Back of the envelope calculations show that the Jefas program likely caused a reduction in the number of children working in Argentina of around 12,550 and an increase in the number attending school of around 34,063. These estimates are likely to understate the number of affected children due to underreporting of child labor in the EPH.
1The World Bank calculated the expected hourly wage rate (averaging formal and informal work) in the first income decile as AR$0.97 and in the second decile as AR$2.01. This corresponds to monthly incomes of AR$180 and AR$370, respectively.
2It is unclear exactly what applicants were told regarding their possibilities for future participation. The September cutoff was “unofficial” and appears not to have been strictly enforced. A small amount of additional enrollment occurred after September 2002, most notably right before the presidential elections.
3Note that The EPH has a strong commitment to anonymity, which means that participants could report adverse information—e.g. information that would disqualify them from the program—without fear of reprisal.
4Madrian and Lefgren (2000) suggest verifying that race does not change from year to year; this is not feasible using EPH data, as race variables are not similar to those used in the CPS. Note that this process results in the exclusion of individual child-level observations. If gender and/or age do not match for any children in a household, the household is dropped from the sample entirely regardless of adult-level matches.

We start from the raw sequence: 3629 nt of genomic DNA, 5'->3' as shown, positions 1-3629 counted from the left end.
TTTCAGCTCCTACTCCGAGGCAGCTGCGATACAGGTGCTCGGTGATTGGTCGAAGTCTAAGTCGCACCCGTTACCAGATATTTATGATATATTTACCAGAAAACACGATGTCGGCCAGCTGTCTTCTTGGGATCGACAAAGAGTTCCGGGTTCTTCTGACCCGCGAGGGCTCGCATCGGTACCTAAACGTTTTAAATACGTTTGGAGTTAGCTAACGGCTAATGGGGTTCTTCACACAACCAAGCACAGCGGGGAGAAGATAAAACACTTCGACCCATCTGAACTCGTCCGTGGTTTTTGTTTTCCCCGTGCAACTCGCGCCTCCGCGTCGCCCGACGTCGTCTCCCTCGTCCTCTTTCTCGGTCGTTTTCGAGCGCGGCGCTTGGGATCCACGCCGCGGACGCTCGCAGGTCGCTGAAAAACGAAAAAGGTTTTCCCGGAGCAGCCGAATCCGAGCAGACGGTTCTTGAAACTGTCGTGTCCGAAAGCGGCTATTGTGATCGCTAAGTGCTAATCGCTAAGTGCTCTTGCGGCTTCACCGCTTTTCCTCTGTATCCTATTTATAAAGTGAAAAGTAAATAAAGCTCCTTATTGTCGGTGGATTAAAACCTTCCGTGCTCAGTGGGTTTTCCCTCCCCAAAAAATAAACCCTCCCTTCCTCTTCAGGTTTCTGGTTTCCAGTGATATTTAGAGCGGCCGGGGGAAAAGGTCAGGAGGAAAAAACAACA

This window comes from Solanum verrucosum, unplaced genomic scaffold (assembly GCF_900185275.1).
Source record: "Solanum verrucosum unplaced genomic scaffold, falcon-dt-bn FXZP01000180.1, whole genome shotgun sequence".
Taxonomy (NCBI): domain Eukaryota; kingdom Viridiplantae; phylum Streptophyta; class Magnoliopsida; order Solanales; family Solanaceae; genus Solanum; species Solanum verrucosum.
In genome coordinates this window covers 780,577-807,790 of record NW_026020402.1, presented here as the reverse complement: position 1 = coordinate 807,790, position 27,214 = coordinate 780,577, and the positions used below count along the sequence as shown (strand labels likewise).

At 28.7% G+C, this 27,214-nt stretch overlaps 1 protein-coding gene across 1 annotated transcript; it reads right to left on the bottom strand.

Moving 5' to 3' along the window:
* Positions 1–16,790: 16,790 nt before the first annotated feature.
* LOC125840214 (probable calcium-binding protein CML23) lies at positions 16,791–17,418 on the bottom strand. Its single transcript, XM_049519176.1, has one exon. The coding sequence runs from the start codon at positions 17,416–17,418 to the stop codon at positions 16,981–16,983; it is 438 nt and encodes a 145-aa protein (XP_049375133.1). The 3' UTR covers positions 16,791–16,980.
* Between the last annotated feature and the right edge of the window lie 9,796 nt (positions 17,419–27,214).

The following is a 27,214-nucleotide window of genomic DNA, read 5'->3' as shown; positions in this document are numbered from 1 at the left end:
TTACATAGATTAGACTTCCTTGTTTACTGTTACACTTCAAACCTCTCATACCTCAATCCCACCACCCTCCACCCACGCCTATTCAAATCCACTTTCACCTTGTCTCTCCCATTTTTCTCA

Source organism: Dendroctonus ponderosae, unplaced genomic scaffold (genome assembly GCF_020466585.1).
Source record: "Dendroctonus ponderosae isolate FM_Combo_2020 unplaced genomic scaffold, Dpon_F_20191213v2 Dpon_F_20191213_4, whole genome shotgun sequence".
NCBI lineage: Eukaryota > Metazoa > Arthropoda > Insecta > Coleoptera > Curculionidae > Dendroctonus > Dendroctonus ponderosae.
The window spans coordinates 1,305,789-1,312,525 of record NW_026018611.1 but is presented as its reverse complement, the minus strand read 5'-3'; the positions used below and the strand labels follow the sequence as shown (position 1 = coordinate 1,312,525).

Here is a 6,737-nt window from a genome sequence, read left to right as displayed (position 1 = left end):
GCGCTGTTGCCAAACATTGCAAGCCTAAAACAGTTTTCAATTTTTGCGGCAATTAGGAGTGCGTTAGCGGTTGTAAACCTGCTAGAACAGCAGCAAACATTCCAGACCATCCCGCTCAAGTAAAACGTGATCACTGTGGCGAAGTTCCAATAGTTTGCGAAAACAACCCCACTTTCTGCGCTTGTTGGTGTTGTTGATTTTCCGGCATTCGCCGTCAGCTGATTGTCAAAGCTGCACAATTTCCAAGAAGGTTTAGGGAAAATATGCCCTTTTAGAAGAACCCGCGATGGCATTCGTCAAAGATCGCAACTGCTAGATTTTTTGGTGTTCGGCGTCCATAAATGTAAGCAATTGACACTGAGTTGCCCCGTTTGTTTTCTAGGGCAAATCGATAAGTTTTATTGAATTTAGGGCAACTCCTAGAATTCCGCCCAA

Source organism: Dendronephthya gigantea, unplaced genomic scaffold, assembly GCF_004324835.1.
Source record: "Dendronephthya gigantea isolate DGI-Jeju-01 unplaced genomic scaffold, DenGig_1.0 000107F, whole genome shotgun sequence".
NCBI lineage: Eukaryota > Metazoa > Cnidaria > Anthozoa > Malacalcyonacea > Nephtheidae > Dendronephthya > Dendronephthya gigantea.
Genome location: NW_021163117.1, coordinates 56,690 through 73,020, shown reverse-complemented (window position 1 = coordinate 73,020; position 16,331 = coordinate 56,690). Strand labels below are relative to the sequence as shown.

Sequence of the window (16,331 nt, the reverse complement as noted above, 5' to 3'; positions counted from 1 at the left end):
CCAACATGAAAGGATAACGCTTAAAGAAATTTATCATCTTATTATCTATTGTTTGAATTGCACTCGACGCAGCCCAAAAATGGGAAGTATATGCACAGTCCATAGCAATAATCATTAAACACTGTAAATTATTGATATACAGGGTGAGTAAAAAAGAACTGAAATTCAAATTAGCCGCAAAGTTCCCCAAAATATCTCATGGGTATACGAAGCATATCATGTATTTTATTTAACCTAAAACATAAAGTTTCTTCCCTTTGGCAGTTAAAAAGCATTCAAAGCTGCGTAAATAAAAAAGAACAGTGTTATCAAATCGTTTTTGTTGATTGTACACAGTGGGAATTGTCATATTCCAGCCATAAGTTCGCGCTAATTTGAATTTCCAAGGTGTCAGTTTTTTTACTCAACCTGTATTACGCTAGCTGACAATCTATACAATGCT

5A test of joint significance of all 11 variables finds significant evidence of imbalance (p = 0.07); a test of the 10 variables excluding rooms per person finds no evidence of imbalance (p = 0.73).
6The most likely reason for differential under-reporting to occur would be if, despite the survey’s guarantee of anonymity, children of participants or their parents (they answered the survey together) were less likely to report child work for fear of being dropped from the program.
7Although Abadie and Imbens (2008) show that bootstrapping may be inappropriate for one-to-one matching, as far as I am aware there is no comparable evidence to suggest it would be inappropriate for weighting.